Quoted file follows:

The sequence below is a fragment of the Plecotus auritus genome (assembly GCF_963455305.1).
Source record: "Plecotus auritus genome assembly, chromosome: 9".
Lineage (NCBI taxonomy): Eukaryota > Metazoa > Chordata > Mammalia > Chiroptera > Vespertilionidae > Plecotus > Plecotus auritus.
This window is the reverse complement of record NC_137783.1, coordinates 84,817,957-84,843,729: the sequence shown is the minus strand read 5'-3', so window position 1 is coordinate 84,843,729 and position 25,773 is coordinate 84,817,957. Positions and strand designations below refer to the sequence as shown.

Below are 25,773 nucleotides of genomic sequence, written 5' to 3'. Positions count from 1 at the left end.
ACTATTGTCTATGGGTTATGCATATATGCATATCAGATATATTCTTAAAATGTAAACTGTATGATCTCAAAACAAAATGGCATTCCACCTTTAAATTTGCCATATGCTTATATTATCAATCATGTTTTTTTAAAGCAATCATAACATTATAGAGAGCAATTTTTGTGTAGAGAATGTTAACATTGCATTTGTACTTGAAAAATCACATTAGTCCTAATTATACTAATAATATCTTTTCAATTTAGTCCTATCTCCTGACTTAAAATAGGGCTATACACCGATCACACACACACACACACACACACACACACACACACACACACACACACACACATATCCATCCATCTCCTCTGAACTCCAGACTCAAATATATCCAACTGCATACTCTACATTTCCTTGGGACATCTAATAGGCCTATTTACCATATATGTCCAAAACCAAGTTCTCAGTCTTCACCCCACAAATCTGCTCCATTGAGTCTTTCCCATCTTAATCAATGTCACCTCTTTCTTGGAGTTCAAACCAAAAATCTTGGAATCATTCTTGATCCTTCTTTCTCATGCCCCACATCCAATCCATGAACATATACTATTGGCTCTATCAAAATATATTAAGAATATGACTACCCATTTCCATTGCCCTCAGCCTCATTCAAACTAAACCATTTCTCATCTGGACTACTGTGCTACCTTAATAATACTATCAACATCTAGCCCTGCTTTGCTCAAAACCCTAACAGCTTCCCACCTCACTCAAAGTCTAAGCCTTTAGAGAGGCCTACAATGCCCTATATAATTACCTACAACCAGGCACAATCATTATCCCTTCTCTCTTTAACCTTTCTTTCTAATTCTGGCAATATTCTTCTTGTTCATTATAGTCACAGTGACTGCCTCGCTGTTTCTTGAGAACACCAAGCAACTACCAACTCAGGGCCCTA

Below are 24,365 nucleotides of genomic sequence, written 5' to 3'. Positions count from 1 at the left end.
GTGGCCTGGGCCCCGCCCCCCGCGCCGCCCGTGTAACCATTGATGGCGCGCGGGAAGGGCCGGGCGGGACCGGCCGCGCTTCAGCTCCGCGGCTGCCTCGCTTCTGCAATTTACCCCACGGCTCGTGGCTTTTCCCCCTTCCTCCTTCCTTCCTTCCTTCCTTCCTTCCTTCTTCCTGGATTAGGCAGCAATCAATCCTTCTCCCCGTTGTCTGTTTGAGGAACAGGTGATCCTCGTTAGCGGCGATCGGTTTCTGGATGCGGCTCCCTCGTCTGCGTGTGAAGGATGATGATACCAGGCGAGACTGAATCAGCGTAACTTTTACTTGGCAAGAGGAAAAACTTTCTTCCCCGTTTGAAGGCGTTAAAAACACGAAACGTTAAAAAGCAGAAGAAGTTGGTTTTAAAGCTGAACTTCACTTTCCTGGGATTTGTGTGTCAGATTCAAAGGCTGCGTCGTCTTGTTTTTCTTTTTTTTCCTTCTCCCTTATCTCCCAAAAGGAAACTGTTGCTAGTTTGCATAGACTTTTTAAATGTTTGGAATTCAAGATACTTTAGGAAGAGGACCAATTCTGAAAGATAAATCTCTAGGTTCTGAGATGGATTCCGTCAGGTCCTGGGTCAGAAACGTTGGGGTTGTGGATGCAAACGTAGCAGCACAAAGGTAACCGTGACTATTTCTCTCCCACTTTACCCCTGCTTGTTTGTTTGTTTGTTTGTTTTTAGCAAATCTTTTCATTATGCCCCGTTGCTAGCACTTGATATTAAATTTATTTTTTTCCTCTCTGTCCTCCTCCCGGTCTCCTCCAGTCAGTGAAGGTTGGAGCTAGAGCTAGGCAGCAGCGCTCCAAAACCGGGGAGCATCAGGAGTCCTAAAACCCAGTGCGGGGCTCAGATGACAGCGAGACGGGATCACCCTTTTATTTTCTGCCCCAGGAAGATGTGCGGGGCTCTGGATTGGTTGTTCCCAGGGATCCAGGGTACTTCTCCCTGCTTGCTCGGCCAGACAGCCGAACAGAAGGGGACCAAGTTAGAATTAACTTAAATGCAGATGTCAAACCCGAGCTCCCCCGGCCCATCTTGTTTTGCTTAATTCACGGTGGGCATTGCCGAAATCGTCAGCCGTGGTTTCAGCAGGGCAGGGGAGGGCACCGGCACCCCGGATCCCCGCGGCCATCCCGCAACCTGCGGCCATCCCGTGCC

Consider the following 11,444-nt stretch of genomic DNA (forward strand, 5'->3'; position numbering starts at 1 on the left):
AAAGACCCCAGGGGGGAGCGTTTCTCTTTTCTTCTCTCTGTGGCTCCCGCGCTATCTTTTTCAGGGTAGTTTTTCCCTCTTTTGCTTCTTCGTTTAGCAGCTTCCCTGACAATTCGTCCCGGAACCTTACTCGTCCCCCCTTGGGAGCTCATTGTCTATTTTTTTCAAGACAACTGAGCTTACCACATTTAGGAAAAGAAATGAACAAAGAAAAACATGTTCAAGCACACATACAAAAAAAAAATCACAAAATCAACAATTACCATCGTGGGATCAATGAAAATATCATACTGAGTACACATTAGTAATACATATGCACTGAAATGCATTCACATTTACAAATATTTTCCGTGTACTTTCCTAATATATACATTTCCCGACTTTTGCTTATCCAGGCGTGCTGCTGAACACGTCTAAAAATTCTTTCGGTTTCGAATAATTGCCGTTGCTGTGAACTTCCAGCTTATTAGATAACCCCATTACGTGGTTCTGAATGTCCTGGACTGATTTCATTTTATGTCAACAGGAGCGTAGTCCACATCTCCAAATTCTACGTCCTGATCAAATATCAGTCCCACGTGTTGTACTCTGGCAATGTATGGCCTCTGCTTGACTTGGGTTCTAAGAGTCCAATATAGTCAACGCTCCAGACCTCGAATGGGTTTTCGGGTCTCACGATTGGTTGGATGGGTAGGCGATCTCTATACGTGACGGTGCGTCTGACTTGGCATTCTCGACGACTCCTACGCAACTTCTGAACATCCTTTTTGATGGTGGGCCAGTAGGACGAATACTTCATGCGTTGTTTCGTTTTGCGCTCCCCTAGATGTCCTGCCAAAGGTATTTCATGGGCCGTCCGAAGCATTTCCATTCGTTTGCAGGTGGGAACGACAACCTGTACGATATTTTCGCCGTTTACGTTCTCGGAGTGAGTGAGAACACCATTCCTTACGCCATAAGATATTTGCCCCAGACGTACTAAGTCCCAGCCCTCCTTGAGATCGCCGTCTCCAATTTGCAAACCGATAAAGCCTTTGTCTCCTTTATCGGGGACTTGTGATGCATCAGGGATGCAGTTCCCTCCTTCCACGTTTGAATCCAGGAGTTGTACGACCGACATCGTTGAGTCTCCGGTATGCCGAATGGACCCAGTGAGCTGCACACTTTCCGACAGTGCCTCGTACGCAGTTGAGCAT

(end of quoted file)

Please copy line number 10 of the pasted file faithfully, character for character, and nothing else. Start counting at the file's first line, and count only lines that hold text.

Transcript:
AAAGACCCCAGGGGGGAGCGTTTCTCTTTTCTTCTCTCTGTGGCTCCCGCGCTATCTTTTTCAGGGTAGTTTTTCCCTCTTTTGCTTCTTCGTTTAGCAGCTTCCCTGACAATTCGTCCCGGAACCTTACTCGTCCCCCCTTGGGAGCTCATTGTCTATTTTTTTCAAGACAACTGAGCTTACCACATTTAGGAAAAGAAATGAACAAAGAAAAACATGTTCAAGCACACATACAAAAAAAAAATCACAAAATCAACAATTACCATCGTGGGATCAATGAAAATATCATACTGAGTACACATTAGTAATACATATGCACTGAAATGCATTCACATTTACAAATATTTTCCGTGTACTTTCCTAATATATACATTTCCCGACTTTTGCTTATCCAGGCGTGCTGCTGAACACGTCTAAAAATTCTTTCGGTTTCGAATAATTGCCGTTGCTGTGAACTTCCAGCTTATTAGATAACCCCATTACGTGGTTCTGAATGTCCTGGACTGATTTCATTTTATGTCAACAGGAGCGTAGTCCACATCTCCAAATTCTACGTCCTGATCAAATATCAGTCCCACGTGTTGTACTCTGGCAATGTATGGCCTCTGCTTGACTTGGGTTCTAAGAGTCCAATATAGTCAACGCTCCAGACCTCGAATGGGTTTTCGGGTCTCACGATTGGTTGGATGGGTAGGCGATCTCTATACGTGACGGTGCGTCTGACTTGGCATTCTCGACGACTCCTACGCAACTTCTGAACATCCTTTTTGATGGTGGGCCAGTAGGACGAATACTTCATGCGTTGTTTCGTTTTGCGCTCCCCTAGATGTCCTGCCAAAGGTATTTCATGGGCCGTCCGAAGCATTTCCATTCGTTTGCAGGTGGGAACGACAACCTGTACGATATTTTCGCCGTTTACGTTCTCGGAGTGAGTGAGAACACCATTCCTTACGCCATAAGATATTTGCCCCAGACGTACTAAGTCCCAGCCCTCCTTGAGATCGCCGTCTCCAATTTGCAAACCGATAAAGCCTTTGTCTCCTTTATCGGGGACTTGTGATGCATCAGGGATGCAGTTCCCTCCTTCCACGTTTGAATCCAGGAGTTGTACGACCGACATCGTTGAGTCTCCGGTATGCCGAATGGACCCAGTGAGCTGCACACTTTCCGACAGTGCCTCGTACGCAGTTGAGCAT